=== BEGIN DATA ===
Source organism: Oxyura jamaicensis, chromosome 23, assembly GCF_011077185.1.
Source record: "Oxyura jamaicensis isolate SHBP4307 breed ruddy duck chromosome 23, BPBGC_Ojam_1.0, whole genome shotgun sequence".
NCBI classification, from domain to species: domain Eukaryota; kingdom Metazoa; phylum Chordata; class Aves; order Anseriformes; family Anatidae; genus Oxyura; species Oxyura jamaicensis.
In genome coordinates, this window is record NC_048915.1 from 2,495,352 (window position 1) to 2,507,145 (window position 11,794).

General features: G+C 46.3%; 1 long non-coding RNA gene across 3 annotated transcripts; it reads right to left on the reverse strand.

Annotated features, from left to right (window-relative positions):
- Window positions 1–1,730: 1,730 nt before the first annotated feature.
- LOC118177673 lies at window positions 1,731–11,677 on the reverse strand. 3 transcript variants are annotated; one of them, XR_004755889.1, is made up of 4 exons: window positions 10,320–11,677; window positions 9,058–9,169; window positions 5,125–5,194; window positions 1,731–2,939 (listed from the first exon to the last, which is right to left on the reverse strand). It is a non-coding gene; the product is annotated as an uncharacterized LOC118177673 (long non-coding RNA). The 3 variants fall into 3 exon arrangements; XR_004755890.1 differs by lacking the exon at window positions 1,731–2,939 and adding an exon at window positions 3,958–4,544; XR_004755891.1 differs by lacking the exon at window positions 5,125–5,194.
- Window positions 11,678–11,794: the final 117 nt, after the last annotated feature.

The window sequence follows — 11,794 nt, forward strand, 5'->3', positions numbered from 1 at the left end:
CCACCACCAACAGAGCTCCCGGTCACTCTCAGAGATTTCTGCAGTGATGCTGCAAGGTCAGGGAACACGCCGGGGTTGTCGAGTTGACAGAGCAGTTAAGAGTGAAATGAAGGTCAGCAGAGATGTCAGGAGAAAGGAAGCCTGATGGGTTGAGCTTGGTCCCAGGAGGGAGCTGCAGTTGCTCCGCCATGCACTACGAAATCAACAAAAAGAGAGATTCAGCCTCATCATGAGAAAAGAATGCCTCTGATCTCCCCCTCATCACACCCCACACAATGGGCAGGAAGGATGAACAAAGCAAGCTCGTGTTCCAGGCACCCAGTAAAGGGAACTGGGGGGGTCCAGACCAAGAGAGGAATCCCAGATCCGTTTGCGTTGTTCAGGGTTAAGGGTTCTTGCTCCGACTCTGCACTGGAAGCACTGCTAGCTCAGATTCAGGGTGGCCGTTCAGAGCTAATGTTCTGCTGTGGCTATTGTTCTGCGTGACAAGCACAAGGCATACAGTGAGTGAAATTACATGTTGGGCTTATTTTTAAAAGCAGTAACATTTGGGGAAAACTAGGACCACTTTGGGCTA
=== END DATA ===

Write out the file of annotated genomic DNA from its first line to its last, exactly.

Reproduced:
Source organism: Oxyura jamaicensis, chromosome 23, assembly GCF_011077185.1.
Source record: "Oxyura jamaicensis isolate SHBP4307 breed ruddy duck chromosome 23, BPBGC_Ojam_1.0, whole genome shotgun sequence".
NCBI classification, from domain to species: domain Eukaryota; kingdom Metazoa; phylum Chordata; class Aves; order Anseriformes; family Anatidae; genus Oxyura; species Oxyura jamaicensis.
In genome coordinates, this window is record NC_048915.1 from 2,495,352 (window position 1) to 2,507,145 (window position 11,794).

General features: G+C 46.3%; 1 long non-coding RNA gene across 3 annotated transcripts; it reads right to left on the reverse strand.

Annotated features, from left to right (window-relative positions):
- Window positions 1–1,730: 1,730 nt before the first annotated feature.
- LOC118177673 lies at window positions 1,731–11,677 on the reverse strand. 3 transcript variants are annotated; one of them, XR_004755889.1, is made up of 4 exons: window positions 10,320–11,677; window positions 9,058–9,169; window positions 5,125–5,194; window positions 1,731–2,939 (listed from the first exon to the last, which is right to left on the reverse strand). It is a non-coding gene; the product is annotated as an uncharacterized LOC118177673 (long non-coding RNA). The 3 variants fall into 3 exon arrangements; XR_004755890.1 differs by lacking the exon at window positions 1,731–2,939 and adding an exon at window positions 3,958–4,544; XR_004755891.1 differs by lacking the exon at window positions 5,125–5,194.
- Window positions 11,678–11,794: the final 117 nt, after the last annotated feature.

The window sequence follows — 11,794 nt, forward strand, 5'->3', positions numbered from 1 at the left end:
CCACCACCAACAGAGCTCCCGGTCACTCTCAGAGATTTCTGCAGTGATGCTGCAAGGTCAGGGAACACGCCGGGGTTGTCGAGTTGACAGAGCAGTTAAGAGTGAAATGAAGGTCAGCAGAGATGTCAGGAGAAAGGAAGCCTGATGGGTTGAGCTTGGTCCCAGGAGGGAGCTGCAGTTGCTCCGCCATGCACTACGAAATCAACAAAAAGAGAGATTCAGCCTCATCATGAGAAAAGAATGCCTCTGATCTCCCCCTCATCACACCCCACACAATGGGCAGGAAGGATGAACAAAGCAAGCTCGTGTTCCAGGCACCCAGTAAAGGGAACTGGGGGGGTCCAGACCAAGAGAGGAATCCCAGATCCGTTTGCGTTGTTCAGGGTTAAGGGTTCTTGCTCCGACTCTGCACTGGAAGCACTGCTAGCTCAGATTCAGGGTGGCCGTTCAGAGCTAATGTTCTGCTGTGGCTATTGTTCTGCGTGACAAGCACAAGGCATACAGTGAGTGAAATTACATGTTGGGCTTATTTTTAAAAGCAGTAACATTTGGGGAAAACTAGGACCACTTTGGGCTA